The author has been described by News Ltd as an "iconoclast", "Svengali", a pollie's "economist muse", and "pungently accurate". Fairfax says he is a "Renaissance man" and "one of Australia’s most respected analysts." Stephen Koukoulas concludes that he is "85% right", and "would make a great Opposition leader." Terry McCrann claims the author thinks "‘nuance’ is a trendy village in the south of France", but can be "scintillating" when he thinks "clearly". The ACTU reckons he’s "an enigma wrapped in a Bloomberg terminal, wrapped in some apparently well-honed abs."

Sunday, December 19, 2010

The doomsday code that explains The Oz’s psychoses

Further to yesterday's post on The Australian's 'war on everything', I think I may have cracked it. The Oz’s crisis of self, and other bizarre psychoses, are most likely explained by a debilitating internal contradiction. A doomsday code, if you will.

On the one hand, The Oz worships the role of free markets and rails against rent-seekers and government subsidies (when it suits it to do so—ie, forget this logic in the case of the financial system). On the other hand, The Oz knows that unlike its Fairfax competitors it is not financially viable as an independent concern, and were the harsh disciplines of the market applied to itself, it would likely cease to exist.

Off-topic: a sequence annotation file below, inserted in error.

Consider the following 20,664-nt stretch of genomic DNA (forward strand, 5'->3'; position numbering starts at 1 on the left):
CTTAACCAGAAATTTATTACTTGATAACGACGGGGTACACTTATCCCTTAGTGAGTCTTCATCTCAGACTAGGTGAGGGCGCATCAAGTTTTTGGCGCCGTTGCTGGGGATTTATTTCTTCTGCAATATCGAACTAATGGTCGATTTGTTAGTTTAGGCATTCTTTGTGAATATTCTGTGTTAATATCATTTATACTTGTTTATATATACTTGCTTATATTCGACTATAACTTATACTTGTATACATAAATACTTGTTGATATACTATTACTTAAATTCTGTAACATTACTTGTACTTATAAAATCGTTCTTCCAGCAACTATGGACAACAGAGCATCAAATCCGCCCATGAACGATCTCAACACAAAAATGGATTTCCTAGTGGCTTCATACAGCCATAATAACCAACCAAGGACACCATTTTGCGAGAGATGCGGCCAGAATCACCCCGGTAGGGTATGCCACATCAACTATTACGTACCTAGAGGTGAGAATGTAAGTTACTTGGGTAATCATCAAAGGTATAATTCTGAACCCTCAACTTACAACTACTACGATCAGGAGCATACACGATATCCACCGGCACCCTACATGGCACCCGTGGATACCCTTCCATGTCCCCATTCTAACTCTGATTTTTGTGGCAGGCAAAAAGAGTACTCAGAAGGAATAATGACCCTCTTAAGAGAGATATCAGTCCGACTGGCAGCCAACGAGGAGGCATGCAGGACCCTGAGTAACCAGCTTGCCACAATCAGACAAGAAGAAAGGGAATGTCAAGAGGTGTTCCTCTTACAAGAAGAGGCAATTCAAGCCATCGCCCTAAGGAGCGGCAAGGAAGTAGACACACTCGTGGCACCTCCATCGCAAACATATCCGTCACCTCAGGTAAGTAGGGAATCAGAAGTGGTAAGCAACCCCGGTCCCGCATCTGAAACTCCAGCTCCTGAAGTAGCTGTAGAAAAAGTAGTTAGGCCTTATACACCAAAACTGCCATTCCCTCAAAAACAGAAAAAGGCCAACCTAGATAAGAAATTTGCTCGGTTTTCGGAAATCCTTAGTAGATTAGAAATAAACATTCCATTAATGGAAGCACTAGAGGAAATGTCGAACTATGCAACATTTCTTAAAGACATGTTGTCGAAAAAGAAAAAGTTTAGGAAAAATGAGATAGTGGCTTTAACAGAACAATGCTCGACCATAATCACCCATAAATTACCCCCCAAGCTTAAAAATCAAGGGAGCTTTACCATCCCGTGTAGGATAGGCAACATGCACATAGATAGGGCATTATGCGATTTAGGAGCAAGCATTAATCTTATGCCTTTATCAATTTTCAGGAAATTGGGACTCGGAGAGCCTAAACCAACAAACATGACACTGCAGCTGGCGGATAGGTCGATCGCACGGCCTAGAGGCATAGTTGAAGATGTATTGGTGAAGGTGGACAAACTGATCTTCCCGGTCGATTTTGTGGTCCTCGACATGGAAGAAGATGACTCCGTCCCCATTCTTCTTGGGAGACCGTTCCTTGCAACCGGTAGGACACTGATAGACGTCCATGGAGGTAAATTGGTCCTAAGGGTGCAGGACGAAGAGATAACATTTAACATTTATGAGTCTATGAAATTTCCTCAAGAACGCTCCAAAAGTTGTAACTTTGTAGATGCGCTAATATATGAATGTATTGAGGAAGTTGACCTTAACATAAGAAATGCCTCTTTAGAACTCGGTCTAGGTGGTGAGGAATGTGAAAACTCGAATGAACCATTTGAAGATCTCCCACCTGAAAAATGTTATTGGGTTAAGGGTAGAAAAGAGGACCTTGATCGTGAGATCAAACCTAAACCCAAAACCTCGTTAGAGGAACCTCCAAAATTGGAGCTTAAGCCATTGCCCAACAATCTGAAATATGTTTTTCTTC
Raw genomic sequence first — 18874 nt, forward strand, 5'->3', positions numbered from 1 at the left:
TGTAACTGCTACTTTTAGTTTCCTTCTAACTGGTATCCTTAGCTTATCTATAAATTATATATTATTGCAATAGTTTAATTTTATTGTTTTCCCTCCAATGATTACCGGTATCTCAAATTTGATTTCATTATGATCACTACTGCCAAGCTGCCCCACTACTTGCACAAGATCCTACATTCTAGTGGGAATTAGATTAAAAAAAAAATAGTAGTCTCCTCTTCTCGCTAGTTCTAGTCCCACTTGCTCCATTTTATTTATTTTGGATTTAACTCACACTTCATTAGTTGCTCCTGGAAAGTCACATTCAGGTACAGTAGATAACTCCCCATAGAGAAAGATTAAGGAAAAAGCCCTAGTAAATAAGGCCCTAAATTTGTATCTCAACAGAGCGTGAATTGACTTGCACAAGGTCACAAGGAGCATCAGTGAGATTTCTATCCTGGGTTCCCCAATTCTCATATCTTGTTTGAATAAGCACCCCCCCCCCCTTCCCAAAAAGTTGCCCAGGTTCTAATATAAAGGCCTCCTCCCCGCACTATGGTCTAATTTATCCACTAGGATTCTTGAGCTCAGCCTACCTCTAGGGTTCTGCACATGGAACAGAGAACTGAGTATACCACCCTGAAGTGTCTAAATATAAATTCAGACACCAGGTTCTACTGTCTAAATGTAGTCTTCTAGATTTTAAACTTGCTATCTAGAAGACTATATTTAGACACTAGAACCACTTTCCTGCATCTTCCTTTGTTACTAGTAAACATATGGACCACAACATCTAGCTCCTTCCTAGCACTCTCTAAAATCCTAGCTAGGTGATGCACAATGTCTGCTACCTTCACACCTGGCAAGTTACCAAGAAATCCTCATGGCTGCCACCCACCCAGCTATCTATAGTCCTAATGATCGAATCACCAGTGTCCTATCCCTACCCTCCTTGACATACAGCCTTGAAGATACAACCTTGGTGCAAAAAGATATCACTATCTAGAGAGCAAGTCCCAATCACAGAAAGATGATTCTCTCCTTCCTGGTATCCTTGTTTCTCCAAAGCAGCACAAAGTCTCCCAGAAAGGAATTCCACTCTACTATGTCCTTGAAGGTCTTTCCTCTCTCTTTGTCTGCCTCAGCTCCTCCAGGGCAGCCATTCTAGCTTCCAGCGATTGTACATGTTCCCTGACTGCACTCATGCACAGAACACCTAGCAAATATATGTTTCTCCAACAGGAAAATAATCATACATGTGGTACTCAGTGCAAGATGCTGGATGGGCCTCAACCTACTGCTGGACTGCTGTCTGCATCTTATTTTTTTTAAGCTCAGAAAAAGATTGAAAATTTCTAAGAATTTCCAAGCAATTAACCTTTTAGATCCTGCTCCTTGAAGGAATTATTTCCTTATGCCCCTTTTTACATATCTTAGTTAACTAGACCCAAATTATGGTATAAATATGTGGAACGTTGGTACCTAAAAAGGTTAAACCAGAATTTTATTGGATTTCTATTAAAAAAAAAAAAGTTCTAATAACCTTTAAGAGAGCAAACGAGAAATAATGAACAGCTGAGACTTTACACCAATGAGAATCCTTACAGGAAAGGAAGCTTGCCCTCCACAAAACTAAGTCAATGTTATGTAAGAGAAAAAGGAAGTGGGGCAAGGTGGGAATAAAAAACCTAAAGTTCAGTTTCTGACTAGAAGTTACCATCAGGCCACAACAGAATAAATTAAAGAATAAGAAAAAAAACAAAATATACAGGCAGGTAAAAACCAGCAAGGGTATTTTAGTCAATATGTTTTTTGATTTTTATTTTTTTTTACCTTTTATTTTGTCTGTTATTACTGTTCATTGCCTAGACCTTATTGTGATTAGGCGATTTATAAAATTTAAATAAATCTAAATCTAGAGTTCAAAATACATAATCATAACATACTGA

That is, The Oz’s knows that its only reason for being is the munificence of Murdoch. And once the old man passes, The Oz’s survival, much like Packer’s Bulletin magazine, can no longer be guaranteed. It is but a billionaire’s play-thing.

Framed differently, the market strictures that The Oz subscribes to with pathological zeal would, all other things being equal, likely bring about its own demise. Now that, folks, is enough to drive anyone around the bend.

Every day the leadership of The Oz confronts this looming date with death. And so every day they try to rationalise their own existence; rationalise why they, and only they, can divine the nation’s destiny. This leads to incredibly odd behaviours—like the claim that the main thing we got from the first tranche of Wikileaks cables was that diplomatic staff read The Australian. Seriously.